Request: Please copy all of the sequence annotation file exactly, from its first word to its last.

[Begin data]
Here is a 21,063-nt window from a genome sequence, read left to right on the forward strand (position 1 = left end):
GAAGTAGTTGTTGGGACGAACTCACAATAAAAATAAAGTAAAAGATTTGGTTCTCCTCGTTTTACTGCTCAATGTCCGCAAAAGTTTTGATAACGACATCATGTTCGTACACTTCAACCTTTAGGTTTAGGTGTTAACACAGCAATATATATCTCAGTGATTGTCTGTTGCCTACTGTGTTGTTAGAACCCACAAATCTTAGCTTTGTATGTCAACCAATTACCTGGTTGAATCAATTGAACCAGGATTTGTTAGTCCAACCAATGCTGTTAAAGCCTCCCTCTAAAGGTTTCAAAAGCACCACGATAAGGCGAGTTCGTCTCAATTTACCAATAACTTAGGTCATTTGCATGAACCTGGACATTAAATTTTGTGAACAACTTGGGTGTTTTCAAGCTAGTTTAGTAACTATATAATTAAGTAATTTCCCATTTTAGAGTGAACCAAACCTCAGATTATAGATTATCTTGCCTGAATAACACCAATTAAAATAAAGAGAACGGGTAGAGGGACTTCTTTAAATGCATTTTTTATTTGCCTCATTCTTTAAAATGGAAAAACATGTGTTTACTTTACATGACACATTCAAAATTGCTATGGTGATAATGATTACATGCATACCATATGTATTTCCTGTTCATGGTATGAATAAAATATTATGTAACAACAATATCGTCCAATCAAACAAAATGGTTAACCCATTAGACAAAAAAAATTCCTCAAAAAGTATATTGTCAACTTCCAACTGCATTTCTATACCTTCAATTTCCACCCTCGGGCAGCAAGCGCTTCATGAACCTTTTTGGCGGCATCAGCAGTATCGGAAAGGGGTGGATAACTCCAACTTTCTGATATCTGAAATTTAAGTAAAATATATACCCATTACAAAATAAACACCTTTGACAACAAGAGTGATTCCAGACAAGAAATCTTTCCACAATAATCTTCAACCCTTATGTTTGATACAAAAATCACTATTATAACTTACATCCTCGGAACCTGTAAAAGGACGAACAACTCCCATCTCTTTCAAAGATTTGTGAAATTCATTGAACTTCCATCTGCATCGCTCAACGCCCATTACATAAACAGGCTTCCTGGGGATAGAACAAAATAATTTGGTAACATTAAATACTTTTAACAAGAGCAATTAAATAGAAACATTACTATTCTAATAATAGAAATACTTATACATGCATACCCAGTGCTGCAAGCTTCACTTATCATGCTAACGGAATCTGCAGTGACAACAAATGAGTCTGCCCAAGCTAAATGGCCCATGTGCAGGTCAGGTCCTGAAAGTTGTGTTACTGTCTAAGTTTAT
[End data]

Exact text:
Here is a 21,063-nt window from a genome sequence, read left to right on the forward strand (position 1 = left end):
GAAGTAGTTGTTGGGACGAACTCACAATAAAAATAAAGTAAAAGATTTGGTTCTCCTCGTTTTACTGCTCAATGTCCGCAAAAGTTTTGATAACGACATCATGTTCGTACACTTCAACCTTTAGGTTTAGGTGTTAACACAGCAATATATATCTCAGTGATTGTCTGTTGCCTACTGTGTTGTTAGAACCCACAAATCTTAGCTTTGTATGTCAACCAATTACCTGGTTGAATCAATTGAACCAGGATTTGTTAGTCCAACCAATGCTGTTAAAGCCTCCCTCTAAAGGTTTCAAAAGCACCACGATAAGGCGAGTTCGTCTCAATTTACCAATAACTTAGGTCATTTGCATGAACCTGGACATTAAATTTTGTGAACAACTTGGGTGTTTTCAAGCTAGTTTAGTAACTATATAATTAAGTAATTTCCCATTTTAGAGTGAACCAAACCTCAGATTATAGATTATCTTGCCTGAATAACACCAATTAAAATAAAGAGAACGGGTAGAGGGACTTCTTTAAATGCATTTTTTATTTGCCTCATTCTTTAAAATGGAAAAACATGTGTTTACTTTACATGACACATTCAAAATTGCTATGGTGATAATGATTACATGCATACCATATGTATTTCCTGTTCATGGTATGAATAAAATATTATGTAACAACAATATCGTCCAATCAAACAAAATGGTTAACCCATTAGACAAAAAAAATTCCTCAAAAAGTATATTGTCAACTTCCAACTGCATTTCTATACCTTCAATTTCCACCCTCGGGCAGCAAGCGCTTCATGAACCTTTTTGGCGGCATCAGCAGTATCGGAAAGGGGTGGATAACTCCAACTTTCTGATATCTGAAATTTAAGTAAAATATATACCCATTACAAAATAAACACCTTTGACAACAAGAGTGATTCCAGACAAGAAATCTTTCCACAATAATCTTCAACCCTTATGTTTGATACAAAAATCACTATTATAACTTACATCCTCGGAACCTGTAAAAGGACGAACAACTCCCATCTCTTTCAAAGATTTGTGAAATTCATTGAACTTCCATCTGCATCGCTCAACGCCCATTACATAAACAGGCTTCCTGGGGATAGAACAAAATAATTTGGTAACATTAAATACTTTTAACAAGAGCAATTAAATAGAAACATTACTATTCTAATAATAGAAATACTTATACATGCATACCCAGTGCTGCAAGCTTCACTTATCATGCTAACGGAATCTGCAGTGACAACAAATGAGTCTGCCCAAGCTAAATGGCCCATGTGCAGGTCAGGTCCTGAAAGTTGTGTTACTGTCTAAGTTTAT